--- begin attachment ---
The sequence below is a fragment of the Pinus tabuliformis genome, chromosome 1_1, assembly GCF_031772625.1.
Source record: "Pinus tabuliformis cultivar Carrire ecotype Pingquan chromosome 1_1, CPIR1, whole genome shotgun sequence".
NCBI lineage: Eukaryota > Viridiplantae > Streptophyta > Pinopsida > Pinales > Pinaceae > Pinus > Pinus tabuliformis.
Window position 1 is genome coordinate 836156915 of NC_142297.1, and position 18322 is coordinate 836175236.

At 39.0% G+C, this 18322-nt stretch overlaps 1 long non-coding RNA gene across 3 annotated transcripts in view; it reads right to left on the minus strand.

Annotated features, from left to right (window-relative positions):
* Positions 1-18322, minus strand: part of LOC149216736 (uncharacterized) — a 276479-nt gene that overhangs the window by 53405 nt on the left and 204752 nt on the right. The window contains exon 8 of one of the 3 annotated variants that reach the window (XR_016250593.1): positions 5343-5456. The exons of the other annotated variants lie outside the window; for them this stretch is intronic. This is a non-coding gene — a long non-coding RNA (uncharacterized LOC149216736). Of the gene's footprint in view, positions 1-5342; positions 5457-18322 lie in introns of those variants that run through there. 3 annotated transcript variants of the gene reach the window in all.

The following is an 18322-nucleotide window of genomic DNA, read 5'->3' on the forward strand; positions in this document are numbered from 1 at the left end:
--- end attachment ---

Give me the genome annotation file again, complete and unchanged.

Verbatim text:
The sequence below is a fragment of the Pinus tabuliformis genome, chromosome 1_1, assembly GCF_031772625.1.
Source record: "Pinus tabuliformis cultivar Carrire ecotype Pingquan chromosome 1_1, CPIR1, whole genome shotgun sequence".
NCBI lineage: Eukaryota > Viridiplantae > Streptophyta > Pinopsida > Pinales > Pinaceae > Pinus > Pinus tabuliformis.
Window position 1 is genome coordinate 836156915 of NC_142297.1, and position 18322 is coordinate 836175236.

At 39.0% G+C, this 18322-nt stretch overlaps 1 long non-coding RNA gene across 3 annotated transcripts in view; it reads right to left on the minus strand.

Annotated features, from left to right (window-relative positions):
* Positions 1-18322, minus strand: part of LOC149216736 (uncharacterized) — a 276479-nt gene that overhangs the window by 53405 nt on the left and 204752 nt on the right. The window contains exon 8 of one of the 3 annotated variants that reach the window (XR_016250593.1): positions 5343-5456. The exons of the other annotated variants lie outside the window; for them this stretch is intronic. This is a non-coding gene — a long non-coding RNA (uncharacterized LOC149216736). Of the gene's footprint in view, positions 1-5342; positions 5457-18322 lie in introns of those variants that run through there. 3 annotated transcript variants of the gene reach the window in all.

The following is an 18322-nucleotide window of genomic DNA, read 5'->3' on the forward strand; positions in this document are numbered from 1 at the left end: